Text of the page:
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Successful Project Managers are Great Listeners

“Ninety percent of a project manager’s work is communication.”

You have probably seen this commonly quoted statistic but what you don’t see is a statistic that tells you how much of the 90% is devoted to listening. Why is that important? Because, poor communication is at least one of the three causes for failed projects. There may be several reasons for poor project management communication but I am going to argue that the number one reason is poor listening by the project manager, project team, and stakeholders.

Much of the work that the project manager does is receiving and transmitting information. He or she starts by receiving the project vision from the executive team and/or project customer and then having to communicate the project vision in an implementable form to the project team. The project manager also spends time listening to the concerns of the project stakeholders. Project team members communicate their progress to the project manager who needs that information to determine how well the project work conforms to the project plan, schedule, and budget. You can see by the number of listening situations that a project manager that doesn’t listen well cannot successfully manage the project.

So, what causes problems in listening effectively?
1. Physical barriers – Too much noise, hearing disabilities, or a poor speaker.
2. Cultural barriers – Language issues, little respect for the speaker, or fear of confrontation with the speaker.
3. Personality barriers – Listener preoccupied with personal matters, personal dislike of the speaker, or personal dislike of the listener.
4. Cognitive barriers – Cannot understand the concepts being communicated or speaker constructed the message poorly.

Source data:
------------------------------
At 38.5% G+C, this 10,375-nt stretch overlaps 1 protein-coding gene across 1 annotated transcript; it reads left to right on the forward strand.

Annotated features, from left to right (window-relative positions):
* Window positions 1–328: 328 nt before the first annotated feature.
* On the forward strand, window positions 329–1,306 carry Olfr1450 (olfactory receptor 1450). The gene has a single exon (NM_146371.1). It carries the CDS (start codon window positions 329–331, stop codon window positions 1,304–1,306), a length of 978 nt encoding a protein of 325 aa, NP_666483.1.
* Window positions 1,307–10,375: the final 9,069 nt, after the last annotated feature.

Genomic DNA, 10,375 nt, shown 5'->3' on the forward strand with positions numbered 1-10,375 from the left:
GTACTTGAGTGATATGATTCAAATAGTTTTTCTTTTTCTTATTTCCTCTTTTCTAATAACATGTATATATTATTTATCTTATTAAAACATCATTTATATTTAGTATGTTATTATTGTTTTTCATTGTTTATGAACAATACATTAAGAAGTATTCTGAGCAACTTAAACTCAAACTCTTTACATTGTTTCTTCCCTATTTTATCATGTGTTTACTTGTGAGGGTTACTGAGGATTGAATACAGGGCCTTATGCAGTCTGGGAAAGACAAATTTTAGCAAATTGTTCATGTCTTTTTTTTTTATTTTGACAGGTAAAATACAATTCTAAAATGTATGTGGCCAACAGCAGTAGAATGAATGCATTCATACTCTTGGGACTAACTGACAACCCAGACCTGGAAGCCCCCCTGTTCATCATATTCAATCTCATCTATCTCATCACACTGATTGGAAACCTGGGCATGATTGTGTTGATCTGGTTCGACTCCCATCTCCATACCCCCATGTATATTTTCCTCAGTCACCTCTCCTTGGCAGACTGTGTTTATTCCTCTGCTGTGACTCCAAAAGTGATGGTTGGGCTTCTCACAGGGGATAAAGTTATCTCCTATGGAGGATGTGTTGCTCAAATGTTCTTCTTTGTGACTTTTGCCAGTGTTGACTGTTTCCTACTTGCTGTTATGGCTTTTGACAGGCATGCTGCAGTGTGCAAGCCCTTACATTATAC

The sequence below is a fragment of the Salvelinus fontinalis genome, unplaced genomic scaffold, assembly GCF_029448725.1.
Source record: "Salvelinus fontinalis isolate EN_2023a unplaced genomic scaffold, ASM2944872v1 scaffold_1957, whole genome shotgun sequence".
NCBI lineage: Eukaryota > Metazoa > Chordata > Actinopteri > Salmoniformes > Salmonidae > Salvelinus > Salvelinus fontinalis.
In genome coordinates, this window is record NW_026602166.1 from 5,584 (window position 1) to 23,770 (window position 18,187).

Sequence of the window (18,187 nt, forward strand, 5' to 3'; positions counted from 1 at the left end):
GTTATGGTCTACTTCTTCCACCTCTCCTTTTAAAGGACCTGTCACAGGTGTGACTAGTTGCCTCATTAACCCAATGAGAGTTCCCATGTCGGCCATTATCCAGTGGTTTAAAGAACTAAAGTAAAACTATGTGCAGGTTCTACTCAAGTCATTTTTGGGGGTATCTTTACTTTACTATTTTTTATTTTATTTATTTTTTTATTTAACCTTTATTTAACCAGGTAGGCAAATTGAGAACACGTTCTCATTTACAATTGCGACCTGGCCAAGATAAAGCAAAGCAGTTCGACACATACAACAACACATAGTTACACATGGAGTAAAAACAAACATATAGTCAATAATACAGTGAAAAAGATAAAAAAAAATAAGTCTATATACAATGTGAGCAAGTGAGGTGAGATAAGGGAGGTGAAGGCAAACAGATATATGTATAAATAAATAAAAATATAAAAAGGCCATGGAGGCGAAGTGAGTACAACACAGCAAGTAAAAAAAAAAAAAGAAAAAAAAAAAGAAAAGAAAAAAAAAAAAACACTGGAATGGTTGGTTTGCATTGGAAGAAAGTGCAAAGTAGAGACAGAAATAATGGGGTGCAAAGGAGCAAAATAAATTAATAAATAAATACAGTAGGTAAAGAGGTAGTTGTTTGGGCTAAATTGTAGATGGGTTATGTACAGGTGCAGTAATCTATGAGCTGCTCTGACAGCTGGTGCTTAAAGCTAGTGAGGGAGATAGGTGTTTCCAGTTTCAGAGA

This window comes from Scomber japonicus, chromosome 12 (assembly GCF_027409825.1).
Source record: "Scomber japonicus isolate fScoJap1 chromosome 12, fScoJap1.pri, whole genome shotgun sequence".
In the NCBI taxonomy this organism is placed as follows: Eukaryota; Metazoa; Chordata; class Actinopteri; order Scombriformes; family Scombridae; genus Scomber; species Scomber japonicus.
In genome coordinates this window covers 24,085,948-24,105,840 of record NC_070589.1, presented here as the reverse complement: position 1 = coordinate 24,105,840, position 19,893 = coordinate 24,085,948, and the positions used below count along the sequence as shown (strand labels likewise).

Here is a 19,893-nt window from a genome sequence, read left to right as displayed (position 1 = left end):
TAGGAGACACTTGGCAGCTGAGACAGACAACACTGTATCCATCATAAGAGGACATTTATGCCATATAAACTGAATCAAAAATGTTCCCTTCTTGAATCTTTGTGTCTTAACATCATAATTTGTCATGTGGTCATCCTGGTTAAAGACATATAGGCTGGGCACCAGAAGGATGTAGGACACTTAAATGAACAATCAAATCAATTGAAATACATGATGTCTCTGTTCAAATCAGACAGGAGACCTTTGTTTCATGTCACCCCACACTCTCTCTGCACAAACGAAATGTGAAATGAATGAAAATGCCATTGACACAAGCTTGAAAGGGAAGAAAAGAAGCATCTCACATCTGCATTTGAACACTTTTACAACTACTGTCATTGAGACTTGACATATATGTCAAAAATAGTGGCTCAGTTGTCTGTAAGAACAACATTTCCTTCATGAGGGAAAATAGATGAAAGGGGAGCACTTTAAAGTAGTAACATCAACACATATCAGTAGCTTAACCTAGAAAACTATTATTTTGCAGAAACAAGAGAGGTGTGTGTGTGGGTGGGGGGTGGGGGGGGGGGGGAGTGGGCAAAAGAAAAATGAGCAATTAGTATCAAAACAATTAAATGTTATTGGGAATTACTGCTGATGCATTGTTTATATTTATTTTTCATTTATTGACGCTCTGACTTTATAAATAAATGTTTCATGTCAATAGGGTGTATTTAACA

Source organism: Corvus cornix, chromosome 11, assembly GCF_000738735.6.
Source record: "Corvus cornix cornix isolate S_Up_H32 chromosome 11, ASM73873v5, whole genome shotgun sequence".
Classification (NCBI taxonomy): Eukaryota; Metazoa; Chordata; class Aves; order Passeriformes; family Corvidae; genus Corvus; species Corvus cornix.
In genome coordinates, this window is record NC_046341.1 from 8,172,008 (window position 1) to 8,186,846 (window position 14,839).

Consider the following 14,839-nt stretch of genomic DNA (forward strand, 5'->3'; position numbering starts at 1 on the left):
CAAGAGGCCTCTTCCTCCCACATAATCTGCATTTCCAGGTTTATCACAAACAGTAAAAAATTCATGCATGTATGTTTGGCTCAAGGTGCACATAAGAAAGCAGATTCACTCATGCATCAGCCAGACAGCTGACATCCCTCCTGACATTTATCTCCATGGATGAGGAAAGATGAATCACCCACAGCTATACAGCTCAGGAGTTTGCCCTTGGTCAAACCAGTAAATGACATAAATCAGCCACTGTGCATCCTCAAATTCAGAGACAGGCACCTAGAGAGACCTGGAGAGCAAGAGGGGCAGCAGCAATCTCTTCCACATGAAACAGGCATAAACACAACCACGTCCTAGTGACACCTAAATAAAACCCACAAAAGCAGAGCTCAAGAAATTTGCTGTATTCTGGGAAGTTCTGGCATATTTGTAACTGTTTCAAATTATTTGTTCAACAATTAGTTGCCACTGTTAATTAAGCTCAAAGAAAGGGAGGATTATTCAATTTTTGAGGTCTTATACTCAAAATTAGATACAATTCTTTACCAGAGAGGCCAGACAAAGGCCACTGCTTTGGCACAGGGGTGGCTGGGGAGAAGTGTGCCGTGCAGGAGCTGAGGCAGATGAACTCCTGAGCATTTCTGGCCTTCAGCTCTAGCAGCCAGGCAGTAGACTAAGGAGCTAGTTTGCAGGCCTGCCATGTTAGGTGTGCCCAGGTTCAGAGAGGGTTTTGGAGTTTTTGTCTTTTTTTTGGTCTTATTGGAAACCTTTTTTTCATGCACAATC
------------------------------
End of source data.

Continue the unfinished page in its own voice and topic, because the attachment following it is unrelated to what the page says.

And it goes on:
Please realize that these problems can work together to compound the problem. For example, if you fear confronting the speaker then you certainly won’t say that the speaker has constructed their message poorly or is using concepts you cannot understand.

Now that you know the possible barriers to listening, what can the project manager do to overcome these barriers? What actions can you take to be understood?

Before You Communicate: Remove the physical and cultural barriers by analyzing your audience and the location in which you will give the message. Maybe, you need a quiet room so that you can be better heard or you need a translator to help you overcome language barriers. If you are sending out videos, use captions for those who have hearing issues.

Make sure that you structure your message effectively by clearly identifying and stating your purpose. Use signposts and transitions in your message to signal your main points. I know this is basic advice but use an outline for any written/oral messages that are vital to executing and controlling the project so that you and the listener(s) have a record of what was said. Be sure to answer the question of why the listener(s) should listen to your message and what they should do after they hear the message.

Communicating the Message: Do not give your message until you have confirmed that you have gained your audience’s attention. Present clearly and constantly check for nonverbal signals that your audience is paying attention and understands your message. Be aware of any personal issues that may prevent the audience from listening and strive to not let those issues interfere with your message.